As a global leader in sanitary technology, before proposing a solution to this problem, at our dedicated acoustics lab we focus on deconstructing the issue by developing an exacting understanding of how noise travels.
In many ways sound is subjective and what we hear depends on three things; the source, the path and the receiver. In the case of bathrooms, the source refers to the item generating the sound, for instance, flushing a toilet or turning the tap on. The majority of UK households have a close coupled toilet which means that when somebody uses the flush, otherwise known as the source – the sound transmits as vibrations to all contact surfaces which in this case would include the wall and flooring - only exasperating the original noise. The last factor, the receiver refers to the being that receives the noise. Again, in the context of a hotel this could be a hotel guest. When a sound wave reaches our ear, we perceive its pressure as a certain loudness and its frequency as a certain pitch.
1 People don’t want to hear waste water noise
With 90% of people agreeing that they don’t like waste water noise but often finding themselves being disturbed by such sounds it’s important to realise that this is an issue that affects most people in the majority of bathroom settings.
2 Acoustically-optimised buildings have the scope to enhance revenue
In a survey conducted by Geberit in 2014, 55% of participants agreed that they would happily pay more rent to reduce sanitary noise – providing developers with the scope to withdraw larger margins in return for the simple solutions of investing in acoustically designed bathroom solutions.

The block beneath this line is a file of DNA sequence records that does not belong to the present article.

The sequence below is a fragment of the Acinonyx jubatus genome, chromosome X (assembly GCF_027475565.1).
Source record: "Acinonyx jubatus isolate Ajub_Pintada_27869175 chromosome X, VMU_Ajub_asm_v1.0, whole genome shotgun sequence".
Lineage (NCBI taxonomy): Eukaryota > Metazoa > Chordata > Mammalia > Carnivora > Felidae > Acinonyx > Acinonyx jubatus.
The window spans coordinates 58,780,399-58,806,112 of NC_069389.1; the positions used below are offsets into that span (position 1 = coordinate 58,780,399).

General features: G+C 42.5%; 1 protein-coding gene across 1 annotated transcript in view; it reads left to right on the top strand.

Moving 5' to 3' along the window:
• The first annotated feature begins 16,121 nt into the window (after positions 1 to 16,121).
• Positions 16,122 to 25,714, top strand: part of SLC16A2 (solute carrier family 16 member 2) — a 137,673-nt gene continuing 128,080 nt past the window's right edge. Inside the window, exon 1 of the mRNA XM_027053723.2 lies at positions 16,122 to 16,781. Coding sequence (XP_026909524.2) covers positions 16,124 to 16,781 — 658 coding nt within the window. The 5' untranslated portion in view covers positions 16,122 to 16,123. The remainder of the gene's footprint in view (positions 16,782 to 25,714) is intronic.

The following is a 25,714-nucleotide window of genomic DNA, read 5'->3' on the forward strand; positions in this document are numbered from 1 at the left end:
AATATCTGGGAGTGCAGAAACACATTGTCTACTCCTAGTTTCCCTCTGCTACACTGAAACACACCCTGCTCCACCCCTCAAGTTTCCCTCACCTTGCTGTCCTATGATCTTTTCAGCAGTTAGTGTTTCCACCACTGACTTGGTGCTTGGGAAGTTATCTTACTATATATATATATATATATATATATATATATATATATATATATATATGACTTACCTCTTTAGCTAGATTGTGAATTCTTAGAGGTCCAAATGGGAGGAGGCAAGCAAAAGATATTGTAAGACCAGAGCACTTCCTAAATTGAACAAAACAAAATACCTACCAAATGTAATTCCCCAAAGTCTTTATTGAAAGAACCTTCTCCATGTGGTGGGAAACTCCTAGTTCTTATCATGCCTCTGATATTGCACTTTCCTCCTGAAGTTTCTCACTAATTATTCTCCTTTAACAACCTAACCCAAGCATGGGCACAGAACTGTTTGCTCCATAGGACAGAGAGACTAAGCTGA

3 It enhances wellbeing
Modern society is a busy world, a non-stop, connected world that we struggle to switch off from. With sanitary noise often at its most noticeable when trying to sleep, by considering and implementing acoustically optimised bathroom solutions, sounds can be almost eliminated completely allowing for quality and undisturbed sleep ultimately benefiting factors such as energy and mood.
When considering the idea of ‘noise’ in a bathroom setting it’s important to appreciate that often multiple sound sources are acting at the same time – for instance, this could include turning the tap on after using the toilet; of which the sound waves are still travelling to the receiver whilst also creating a new source via the tap. Because of this it is important to remember that there is no singular fix to optimise the acoustic environment of a bathroom, but there are a number of adjustments you could make in your next project to reduce unwanted sanitary sound.From acoustically- optimised pipework to decoupled pre-wall installation systems, Geberit offers a whole host of product solutions to create a quieter, wellness enhanced bathroom environment.
Click below to learn more about the benifits of acoustic design and register for our RIBA approved CPD 'Embedding Acoustics into Design'.